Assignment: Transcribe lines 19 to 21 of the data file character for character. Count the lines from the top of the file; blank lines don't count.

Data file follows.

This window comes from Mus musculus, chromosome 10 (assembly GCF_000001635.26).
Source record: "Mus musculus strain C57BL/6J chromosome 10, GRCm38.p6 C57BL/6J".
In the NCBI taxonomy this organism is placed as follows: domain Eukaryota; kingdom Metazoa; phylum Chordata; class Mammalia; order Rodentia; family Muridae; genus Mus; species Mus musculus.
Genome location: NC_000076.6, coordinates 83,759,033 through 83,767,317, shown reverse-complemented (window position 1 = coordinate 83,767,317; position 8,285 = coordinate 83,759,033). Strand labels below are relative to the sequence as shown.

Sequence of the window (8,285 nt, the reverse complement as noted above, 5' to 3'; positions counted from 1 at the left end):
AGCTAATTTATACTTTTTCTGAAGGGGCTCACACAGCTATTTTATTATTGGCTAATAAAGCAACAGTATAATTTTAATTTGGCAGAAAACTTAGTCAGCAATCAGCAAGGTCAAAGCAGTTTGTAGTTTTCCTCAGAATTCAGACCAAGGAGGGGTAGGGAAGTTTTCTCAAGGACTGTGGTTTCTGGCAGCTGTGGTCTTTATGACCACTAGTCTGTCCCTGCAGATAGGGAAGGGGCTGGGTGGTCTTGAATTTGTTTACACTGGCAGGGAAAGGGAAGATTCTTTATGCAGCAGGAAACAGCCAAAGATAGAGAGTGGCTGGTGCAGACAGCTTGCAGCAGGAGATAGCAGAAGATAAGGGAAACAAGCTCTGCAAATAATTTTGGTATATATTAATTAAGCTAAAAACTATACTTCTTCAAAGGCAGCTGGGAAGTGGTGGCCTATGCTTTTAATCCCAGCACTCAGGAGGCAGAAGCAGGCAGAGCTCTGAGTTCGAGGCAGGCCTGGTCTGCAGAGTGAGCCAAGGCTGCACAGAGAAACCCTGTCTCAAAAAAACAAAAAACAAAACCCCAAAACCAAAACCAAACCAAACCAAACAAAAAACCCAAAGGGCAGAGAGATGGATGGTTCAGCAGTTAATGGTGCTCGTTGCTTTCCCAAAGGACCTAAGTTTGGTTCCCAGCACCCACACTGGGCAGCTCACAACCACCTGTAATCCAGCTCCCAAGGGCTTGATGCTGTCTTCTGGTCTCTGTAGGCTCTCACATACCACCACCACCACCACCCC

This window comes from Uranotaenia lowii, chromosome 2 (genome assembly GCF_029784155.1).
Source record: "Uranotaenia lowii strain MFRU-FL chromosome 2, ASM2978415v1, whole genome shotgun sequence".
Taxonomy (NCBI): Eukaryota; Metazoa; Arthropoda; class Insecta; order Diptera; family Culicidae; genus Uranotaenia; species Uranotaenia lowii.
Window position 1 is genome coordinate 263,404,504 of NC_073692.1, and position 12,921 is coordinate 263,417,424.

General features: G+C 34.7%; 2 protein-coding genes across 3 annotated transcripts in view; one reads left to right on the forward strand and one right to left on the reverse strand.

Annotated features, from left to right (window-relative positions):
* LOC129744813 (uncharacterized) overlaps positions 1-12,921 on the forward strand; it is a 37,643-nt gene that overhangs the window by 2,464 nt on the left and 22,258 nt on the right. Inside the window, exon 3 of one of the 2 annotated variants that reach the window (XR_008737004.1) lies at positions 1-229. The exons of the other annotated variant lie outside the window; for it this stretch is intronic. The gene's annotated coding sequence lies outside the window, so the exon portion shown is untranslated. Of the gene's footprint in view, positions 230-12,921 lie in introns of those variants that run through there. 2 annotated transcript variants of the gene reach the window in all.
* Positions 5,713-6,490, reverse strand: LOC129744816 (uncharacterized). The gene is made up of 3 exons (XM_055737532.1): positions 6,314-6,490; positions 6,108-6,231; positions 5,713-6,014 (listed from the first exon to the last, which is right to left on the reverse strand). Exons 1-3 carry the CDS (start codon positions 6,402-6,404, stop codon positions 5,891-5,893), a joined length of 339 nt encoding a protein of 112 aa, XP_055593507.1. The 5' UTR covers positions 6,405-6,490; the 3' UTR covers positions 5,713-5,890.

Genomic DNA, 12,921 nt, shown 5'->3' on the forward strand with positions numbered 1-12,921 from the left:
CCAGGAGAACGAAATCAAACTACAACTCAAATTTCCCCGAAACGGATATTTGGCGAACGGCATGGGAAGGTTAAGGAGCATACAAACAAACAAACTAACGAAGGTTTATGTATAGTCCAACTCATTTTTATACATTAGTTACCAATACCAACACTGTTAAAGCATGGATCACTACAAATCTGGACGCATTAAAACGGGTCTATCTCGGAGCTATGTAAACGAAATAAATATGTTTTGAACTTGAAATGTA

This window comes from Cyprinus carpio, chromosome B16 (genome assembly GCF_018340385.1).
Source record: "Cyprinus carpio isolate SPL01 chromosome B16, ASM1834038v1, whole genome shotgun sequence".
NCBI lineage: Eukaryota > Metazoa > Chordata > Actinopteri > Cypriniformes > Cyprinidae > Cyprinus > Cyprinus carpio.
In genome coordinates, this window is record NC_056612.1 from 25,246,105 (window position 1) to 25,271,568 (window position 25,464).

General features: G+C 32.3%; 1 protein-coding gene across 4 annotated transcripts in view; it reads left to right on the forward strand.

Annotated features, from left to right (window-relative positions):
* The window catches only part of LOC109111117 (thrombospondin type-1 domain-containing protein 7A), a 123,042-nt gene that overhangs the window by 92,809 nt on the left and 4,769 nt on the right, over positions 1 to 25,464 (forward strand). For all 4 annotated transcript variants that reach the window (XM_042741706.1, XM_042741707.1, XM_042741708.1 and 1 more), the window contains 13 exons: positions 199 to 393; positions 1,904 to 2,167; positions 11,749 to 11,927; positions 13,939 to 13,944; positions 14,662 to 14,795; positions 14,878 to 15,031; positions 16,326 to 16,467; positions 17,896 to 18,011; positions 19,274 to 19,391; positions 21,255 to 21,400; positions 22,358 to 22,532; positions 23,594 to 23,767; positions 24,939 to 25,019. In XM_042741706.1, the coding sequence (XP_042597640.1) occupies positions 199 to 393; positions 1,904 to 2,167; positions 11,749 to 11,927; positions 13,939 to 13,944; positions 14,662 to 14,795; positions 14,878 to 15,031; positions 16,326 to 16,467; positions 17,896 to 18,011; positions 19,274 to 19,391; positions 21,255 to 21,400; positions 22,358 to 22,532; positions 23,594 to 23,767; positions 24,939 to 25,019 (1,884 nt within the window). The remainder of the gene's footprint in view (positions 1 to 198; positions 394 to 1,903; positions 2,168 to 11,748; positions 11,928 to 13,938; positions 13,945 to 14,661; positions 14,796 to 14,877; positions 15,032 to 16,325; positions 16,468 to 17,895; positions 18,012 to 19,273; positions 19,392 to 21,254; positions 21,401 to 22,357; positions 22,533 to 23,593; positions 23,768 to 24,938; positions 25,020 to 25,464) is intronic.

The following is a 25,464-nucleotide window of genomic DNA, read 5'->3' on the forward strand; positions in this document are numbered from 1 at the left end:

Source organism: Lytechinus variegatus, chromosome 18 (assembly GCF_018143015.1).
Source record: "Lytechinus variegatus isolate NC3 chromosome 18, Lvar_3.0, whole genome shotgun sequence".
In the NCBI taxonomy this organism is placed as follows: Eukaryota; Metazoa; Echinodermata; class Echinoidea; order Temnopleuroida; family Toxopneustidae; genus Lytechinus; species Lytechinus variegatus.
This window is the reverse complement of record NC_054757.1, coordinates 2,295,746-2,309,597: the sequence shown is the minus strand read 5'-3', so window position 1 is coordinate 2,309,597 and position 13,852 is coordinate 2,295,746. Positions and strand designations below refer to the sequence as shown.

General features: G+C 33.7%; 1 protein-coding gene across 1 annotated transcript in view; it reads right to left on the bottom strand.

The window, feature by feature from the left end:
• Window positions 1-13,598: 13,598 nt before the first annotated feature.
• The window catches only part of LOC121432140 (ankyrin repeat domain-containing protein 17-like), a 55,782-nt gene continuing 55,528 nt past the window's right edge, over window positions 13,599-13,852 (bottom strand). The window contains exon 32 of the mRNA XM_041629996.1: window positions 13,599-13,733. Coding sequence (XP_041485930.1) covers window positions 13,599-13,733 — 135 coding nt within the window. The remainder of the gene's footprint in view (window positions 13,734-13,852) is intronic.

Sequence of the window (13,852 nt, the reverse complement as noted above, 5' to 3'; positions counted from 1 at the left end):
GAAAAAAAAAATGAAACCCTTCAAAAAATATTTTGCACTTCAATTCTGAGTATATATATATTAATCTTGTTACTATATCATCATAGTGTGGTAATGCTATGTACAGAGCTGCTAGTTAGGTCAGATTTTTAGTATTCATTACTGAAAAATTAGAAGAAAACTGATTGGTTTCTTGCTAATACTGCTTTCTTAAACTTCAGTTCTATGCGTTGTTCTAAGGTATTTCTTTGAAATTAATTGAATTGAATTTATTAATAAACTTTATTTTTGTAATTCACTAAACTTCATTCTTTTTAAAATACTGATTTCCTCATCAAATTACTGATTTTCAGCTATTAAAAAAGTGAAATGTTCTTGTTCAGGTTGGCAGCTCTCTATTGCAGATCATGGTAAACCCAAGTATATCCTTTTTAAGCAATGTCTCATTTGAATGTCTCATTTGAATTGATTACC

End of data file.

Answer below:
NCBI lineage: Eukaryota > Metazoa > Chordata > Actinopteri > Cypriniformes > Cyprinidae > Cyprinus > Cyprinus carpio.
In genome coordinates, this window is record NC_056612.1 from 25,246,105 (window position 1) to 25,271,568 (window position 25,464).

General features: G+C 32.3%; 1 protein-coding gene across 4 annotated transcripts in view; it reads left to right on the forward strand.